Now that everything is working we need to perform one last step to be able to see the typologies that we can see in Aurora UI in Heron UI.

Associating new Aurora cluster into Heron UI.

Heron UI uses information that is gets from the heron tracker when displaying the information in the heron UI interface. So in-order to allow the Heron UI to show Aurora cluster information we need to modify configuration of the Heron tracker so that it can identify the Aurora Cluster. 

Heron Tracker configurations are located at /home/vagrant/.herontools/conf the configuration file is named heron_tracker.yaml. By default you should see the following in the file

statemgrs:
  -
    type: "file"
    name: "local"
    rootpath: "~/.herondata/repository/state/local"
    tunnelhost: "localhost"
  -
    type: "zookeeper"
    name: "localzk"
    hostport: "localhost:2181"
    rootpath: "/heron"
    tunnelhost: "localhost"

 You can see that there already two entries. Before we had to create paths in Zookeeper for /heron/topologiesthis is because the entry named localzk in this file. If we remove this we will not need to create that path in Zookeeper. Not all we have to is to add a new entry for the aurora cluster into this file ( we will comment out localzk ). Then the file would look like below.

statemgrs:
  -
    type: "file"
    name: "local"
    rootpath: "~/.herondata/repository/state/local"
    tunnelhost: "localhost"
  #-
   #type: "zookeeper"
   # name: "localzk"
   # hostport: "localhost:2181"
   # rootpath: "/heron"
   # tunnelhost: "localhost"
  -
    type: "zookeeper"
    name: "devcluster"
    hostport: "localhost:2181"
    rootpath: "/heronroot"
    tunnelhost: "localhost"

Now you can start Heron tracker and then Heron UI, Now you will be able to see the aurora cluster from the Heron UI ( http://192.168.33.7:8889/topologies ) as below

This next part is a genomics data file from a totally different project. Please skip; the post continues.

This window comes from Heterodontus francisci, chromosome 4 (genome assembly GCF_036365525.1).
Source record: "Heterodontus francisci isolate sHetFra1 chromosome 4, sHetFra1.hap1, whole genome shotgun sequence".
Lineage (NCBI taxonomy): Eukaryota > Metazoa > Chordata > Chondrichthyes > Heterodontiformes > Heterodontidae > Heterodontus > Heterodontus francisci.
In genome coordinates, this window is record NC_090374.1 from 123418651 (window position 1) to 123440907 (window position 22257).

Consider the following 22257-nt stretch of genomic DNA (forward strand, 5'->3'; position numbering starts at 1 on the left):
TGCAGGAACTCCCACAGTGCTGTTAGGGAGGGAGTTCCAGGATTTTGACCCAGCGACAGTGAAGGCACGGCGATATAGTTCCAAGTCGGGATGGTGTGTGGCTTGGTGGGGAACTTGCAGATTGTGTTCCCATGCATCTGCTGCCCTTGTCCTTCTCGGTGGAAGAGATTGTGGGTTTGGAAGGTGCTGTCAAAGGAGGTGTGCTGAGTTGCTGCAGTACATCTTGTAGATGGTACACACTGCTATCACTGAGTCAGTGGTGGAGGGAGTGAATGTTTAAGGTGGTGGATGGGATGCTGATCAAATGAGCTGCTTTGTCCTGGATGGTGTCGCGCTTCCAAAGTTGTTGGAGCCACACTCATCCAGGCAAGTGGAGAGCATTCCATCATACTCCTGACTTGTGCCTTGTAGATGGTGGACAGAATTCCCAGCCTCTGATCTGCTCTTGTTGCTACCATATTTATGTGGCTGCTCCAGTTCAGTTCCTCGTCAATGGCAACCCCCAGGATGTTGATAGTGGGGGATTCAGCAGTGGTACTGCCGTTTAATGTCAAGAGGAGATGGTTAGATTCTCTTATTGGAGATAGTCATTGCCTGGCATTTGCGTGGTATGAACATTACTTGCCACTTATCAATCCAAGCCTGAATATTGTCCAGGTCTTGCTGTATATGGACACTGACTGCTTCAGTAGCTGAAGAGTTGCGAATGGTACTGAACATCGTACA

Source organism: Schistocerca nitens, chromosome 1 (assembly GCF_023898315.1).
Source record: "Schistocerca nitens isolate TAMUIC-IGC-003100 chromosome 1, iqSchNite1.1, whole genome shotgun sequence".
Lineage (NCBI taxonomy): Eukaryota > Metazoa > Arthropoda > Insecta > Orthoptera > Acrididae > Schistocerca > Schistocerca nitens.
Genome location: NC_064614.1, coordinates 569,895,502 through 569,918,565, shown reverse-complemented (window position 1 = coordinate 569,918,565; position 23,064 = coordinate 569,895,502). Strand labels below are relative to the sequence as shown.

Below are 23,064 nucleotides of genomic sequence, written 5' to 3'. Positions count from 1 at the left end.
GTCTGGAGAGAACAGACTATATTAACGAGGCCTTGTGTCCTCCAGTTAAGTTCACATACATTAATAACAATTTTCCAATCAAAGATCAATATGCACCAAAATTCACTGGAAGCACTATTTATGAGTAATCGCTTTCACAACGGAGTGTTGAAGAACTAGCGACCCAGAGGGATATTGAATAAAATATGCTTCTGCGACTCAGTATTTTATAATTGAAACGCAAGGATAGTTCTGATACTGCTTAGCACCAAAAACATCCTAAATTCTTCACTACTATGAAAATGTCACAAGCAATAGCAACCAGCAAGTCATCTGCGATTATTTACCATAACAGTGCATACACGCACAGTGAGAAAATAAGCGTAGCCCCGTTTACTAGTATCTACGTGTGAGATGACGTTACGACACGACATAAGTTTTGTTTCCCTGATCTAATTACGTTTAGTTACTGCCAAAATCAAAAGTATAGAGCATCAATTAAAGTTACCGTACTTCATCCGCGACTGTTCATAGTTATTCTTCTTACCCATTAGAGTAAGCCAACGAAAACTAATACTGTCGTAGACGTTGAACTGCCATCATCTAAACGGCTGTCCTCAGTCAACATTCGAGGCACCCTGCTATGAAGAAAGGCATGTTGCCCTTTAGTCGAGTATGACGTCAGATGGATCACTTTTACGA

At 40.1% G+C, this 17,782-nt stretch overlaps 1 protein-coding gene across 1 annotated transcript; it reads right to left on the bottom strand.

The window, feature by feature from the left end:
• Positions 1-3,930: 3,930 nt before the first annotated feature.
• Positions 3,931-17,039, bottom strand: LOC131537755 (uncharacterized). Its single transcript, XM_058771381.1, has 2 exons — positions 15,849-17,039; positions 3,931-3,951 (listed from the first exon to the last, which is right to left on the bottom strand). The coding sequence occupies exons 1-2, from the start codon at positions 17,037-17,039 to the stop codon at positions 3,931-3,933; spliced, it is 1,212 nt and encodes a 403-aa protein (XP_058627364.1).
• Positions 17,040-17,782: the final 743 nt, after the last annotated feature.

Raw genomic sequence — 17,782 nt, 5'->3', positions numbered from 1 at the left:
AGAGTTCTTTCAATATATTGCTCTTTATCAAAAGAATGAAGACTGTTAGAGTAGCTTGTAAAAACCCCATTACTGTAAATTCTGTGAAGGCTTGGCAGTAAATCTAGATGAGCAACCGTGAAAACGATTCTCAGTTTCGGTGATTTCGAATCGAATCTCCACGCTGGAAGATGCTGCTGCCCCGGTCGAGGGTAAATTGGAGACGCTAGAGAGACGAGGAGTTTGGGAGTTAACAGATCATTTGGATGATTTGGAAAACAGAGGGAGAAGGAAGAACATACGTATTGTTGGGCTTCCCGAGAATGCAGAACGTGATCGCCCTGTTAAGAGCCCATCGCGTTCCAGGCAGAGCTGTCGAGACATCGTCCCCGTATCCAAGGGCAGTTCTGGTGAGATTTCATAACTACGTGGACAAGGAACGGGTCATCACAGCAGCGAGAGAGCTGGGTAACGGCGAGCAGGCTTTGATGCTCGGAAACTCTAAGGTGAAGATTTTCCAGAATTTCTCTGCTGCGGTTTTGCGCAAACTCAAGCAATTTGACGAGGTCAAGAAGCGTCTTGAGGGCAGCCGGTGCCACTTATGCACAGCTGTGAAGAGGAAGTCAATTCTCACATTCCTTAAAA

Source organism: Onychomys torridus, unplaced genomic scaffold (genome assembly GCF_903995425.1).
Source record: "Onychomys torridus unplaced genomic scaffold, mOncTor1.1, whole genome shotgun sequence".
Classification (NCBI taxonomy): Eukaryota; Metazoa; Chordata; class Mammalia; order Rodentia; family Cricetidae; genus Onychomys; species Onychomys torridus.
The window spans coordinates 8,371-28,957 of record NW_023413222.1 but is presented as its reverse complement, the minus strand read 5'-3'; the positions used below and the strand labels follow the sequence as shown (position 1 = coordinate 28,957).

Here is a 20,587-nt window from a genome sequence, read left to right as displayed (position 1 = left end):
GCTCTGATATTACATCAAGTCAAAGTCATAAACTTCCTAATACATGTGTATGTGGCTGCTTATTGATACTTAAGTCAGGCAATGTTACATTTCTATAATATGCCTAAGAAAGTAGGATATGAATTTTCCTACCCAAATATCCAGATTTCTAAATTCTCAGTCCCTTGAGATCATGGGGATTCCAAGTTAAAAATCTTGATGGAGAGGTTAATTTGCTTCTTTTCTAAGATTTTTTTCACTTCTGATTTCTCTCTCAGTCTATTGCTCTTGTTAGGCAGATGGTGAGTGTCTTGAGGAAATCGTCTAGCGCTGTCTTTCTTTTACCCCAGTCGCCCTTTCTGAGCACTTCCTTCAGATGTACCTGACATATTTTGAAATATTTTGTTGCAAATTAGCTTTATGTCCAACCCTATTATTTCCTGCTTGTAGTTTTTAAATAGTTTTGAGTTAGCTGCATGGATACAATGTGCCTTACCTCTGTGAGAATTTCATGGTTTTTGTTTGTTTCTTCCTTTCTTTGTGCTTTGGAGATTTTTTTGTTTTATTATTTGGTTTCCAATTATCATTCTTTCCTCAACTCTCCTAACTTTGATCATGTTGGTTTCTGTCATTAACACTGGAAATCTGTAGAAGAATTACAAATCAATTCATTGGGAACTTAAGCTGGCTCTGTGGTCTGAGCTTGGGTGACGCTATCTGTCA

$ heron-tracker
$ heron-ui



Now you should have everything working. I hope this post was helpful. And leave a comment and share your thoughts and if you notice any mistakes in the post please let me know. I will make sure to correct the post.


Monday, June 13, 2016

Getting started with Heron stream processing engine in Ubuntu 14.04

I was trying to get started with Heron which is a stream processing engine from twitter and faced some problems when trying to do the initial setup on Ubuntu. I am using Ubuntu 14.04 so not these problems might not happen in other Ubuntu versions. The steps below are simply following the steps in the Heron documentation. But since i am working on Ubuntu we will only show the steps for Ubuntu.

Step 1.a : Download installation script files


You can download the script files that match to Ubuntu from https://github.com/twitter/heron/releases/tag/0.14.0

For the 0.14.0 release the files you need to download will be the following.

heron-client-install-0.14.0-ubuntu.sh
heron-tools-install-0.14.0-ubuntu.sh

Optionally - You want need the following for the steps in the blog post

heron-api-install-0.14.0-ubuntu.sh
heron-core-0.14.0-ubuntu.tar.gz

Step 1.b: Execute the client and tools shell scripts